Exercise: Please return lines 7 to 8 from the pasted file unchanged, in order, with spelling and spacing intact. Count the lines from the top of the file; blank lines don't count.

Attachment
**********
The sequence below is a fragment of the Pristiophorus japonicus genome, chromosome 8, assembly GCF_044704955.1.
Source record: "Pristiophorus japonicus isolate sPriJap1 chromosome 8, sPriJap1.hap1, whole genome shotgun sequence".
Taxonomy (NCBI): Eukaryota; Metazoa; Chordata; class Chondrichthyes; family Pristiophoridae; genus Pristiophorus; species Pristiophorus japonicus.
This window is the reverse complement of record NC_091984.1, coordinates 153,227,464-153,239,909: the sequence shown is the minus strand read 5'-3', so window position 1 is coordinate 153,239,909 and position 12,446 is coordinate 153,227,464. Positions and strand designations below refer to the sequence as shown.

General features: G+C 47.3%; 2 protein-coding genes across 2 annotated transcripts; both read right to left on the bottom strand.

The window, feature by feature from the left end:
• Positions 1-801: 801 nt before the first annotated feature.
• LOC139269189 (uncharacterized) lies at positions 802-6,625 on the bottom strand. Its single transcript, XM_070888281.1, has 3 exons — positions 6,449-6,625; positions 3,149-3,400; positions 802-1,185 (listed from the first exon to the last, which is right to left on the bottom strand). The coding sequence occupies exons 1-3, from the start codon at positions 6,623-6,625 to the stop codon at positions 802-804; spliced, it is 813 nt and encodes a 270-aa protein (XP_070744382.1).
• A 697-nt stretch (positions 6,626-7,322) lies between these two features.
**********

• Positions 1-801: 801 nt before the first annotated feature.
• LOC139269189 (uncharacterized) lies at positions 802-6,625 on the bottom strand. Its single transcript, XM_070888281.1, has 3 exons — positions 6,449-6,625; positions 3,149-3,400; positions 802-1,185 (listed from the first exon to the last, which is right to left on the bottom strand). The coding sequence occupies exons 1-3, from the start codon at positions 6,623-6,625 to the stop codon at positions 802-804; spliced, it is 813 nt and encodes a 270-aa protein (XP_070744382.1).